On June 1, 2015, United States District Judge Anne E. Thompson, handed down an opinion holding that in New Jersey, “there is no cause of action for bad faith breach of a surety bond.”1

The case at issue was U.S. Sewer & Drain, Inc. v. Earle Asphalt Co. and Federal Insurance Co., which was brought to the Court on two separate Motions to Dismiss filed by the Defendants, Earle Asphalt Co. (“Earle”) and Federal Insurance Co. (“Federal”).  As with most disagreements that find their way to a courtroom, we begin with a dispute over money:

In August 2011, Earle was awarded a contract by the New Jersey Turnpike Authority (“NJTA”) to widen and improve a section of the [Garden State] Parkway. As per the requirements of the New Jersey Bond Act, Earle provided the NJTA with a payment bond issued by Federal.  Earle arranged for U.S. Sewer to provide materials and services for the installation of pipelining as part of the project. However, a dispute arose regarding U.S. Sewer’s performance, and Earle refused to pay U.S. Sewer. U.S. Sewer then made a claim to the payment bond, which Federal has thus far refused to pay.2

For those not particularly familiar with surety bonds, “[a] surety bond is defined as a contract among at least three parties: the obligee – the party who is the recipient of an obligation; the principal – the primary party who will perform the contractual obligation; [and] the surety – who assures the obligee that the principal can perform the task.3 In the situation at hand, the NJTA was the obligee, Earle was the principal and Federal was the surety.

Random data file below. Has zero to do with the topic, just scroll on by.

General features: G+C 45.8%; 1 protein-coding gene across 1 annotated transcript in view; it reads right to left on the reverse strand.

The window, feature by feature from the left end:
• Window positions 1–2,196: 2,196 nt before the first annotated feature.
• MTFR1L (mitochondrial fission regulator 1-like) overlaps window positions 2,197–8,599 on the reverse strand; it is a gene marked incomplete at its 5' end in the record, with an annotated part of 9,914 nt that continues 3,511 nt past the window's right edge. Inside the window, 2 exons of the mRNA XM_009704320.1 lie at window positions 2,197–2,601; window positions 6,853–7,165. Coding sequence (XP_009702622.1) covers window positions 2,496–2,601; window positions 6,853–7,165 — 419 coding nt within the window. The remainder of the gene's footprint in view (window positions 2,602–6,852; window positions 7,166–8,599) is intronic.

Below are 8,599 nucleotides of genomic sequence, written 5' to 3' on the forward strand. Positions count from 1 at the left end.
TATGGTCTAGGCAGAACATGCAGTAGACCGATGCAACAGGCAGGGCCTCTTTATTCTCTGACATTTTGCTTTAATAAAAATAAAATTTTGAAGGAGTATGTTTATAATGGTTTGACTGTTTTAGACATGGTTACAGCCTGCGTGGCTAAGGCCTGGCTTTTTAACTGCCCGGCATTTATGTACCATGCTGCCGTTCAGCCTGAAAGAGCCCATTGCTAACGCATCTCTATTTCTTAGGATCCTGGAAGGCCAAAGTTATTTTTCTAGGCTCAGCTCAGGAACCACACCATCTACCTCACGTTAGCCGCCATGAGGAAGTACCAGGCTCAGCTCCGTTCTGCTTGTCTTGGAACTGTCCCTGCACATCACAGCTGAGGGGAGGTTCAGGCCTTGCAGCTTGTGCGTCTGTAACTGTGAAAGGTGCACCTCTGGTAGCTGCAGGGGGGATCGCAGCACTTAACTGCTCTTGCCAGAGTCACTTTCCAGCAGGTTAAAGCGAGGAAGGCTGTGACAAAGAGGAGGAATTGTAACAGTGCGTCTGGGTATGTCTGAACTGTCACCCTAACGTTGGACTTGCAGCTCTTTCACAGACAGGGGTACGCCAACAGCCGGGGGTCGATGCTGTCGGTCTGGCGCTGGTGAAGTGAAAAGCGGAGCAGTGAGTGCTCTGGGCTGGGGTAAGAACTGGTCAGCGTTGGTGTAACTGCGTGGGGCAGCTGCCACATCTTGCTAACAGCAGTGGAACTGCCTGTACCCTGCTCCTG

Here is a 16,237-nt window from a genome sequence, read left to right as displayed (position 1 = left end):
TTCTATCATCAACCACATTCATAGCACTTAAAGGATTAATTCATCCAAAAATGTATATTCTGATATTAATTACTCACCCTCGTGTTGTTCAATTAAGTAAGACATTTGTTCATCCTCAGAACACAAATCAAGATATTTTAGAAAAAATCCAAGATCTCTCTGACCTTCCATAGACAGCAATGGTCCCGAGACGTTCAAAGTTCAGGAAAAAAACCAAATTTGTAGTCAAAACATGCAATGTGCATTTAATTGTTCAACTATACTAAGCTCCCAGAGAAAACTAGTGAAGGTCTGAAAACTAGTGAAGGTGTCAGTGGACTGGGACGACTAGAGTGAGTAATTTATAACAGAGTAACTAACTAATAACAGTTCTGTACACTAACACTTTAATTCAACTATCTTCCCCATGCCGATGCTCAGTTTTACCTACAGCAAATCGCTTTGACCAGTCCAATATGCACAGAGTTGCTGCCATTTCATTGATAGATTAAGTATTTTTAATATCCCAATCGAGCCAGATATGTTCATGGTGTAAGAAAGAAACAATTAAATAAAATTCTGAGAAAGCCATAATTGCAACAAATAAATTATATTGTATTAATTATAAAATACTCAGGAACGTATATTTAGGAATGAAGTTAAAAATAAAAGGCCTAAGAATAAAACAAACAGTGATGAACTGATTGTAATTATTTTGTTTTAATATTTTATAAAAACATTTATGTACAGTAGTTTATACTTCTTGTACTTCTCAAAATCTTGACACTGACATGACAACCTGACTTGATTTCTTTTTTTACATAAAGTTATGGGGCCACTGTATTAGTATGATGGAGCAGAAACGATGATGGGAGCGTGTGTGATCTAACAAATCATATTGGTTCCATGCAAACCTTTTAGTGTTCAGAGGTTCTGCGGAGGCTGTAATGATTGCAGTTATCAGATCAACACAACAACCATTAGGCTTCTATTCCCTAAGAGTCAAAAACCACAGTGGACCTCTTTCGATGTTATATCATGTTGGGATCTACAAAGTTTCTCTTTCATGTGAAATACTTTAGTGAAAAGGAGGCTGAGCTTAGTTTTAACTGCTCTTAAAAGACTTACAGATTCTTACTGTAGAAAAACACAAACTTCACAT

After U.S. Sewer was refused payment they filed suit against Earle and Federal.  Shortly thereafter, Earle and Federal filed their motions to dismiss.  After reviewing the parties’ submissions and relevant case law, Judge Thompson ultimately sided with the Defendants.  However, in doing so, Judge Thompson cast off prior New Jersey case law.  In U.S. ex rel Don Siegel Constr. Co. v. Atul Constr. Co., the “court first noted that the New Jersey Supreme Court had recognized the bad faith cause of action against insurers in Pickett v. Lloyd, 621 A.2d 445 (1993), and then it held ‘This Court concludes that the New Jersey Supreme Court would apply the same rationale to a claim for bad faith damages brought by an oblige against a surety.’4

Judge Thompson indicated that the Atul decision had not been followed by the New Jersey Supreme Court or any other state court in New Jersey for fifteen (15) years.  Additionally, Judge Thompson cited two newer cases which specifically declined to follow Atul, which included Deluxe Building Sys., Inc. v. Constructamax, Inc.  In Deluxe, the Court held, “New Jersey law does not currently recognize a cause of action for ‘bad faith’ breach of a surety bond, and further, that the New Jersey Supreme Court is unlikely to recognize such a cause of action in the future.”   Judge Thompson agreed with the Court’s ruling in Deluxe and dismissed the Plaintiff’s claims for bad faith on the surety bond. 

As always I’ll leave you with a (mildly) related tune.  Here’s a fantastic cover of the Dixie Chick’s Goodbye Earl performed by one of my all time favorite bands, Me First and the Gimmee Gimmees:




1.  U.S. Sewer & Drain,. Inc. v. Earle Asphalt Co., et al., 15-1461 at 6 (D.N.J. 2015). http://law.justia.com/cases/federal/district-courts/new-jersey/njdce/3:2015cv01461/315734/19/ 

2. Id. at 1-2.

3. https://en.wikipedia.org/wiki/Surety_bond

4. U.S. Sewer at 5 citing U.S. ex rel Don Siegel Constr. Co. v. Atul Constr. Co., 85 F. Supp. 2d 414, 418 (D.N.J. 2000).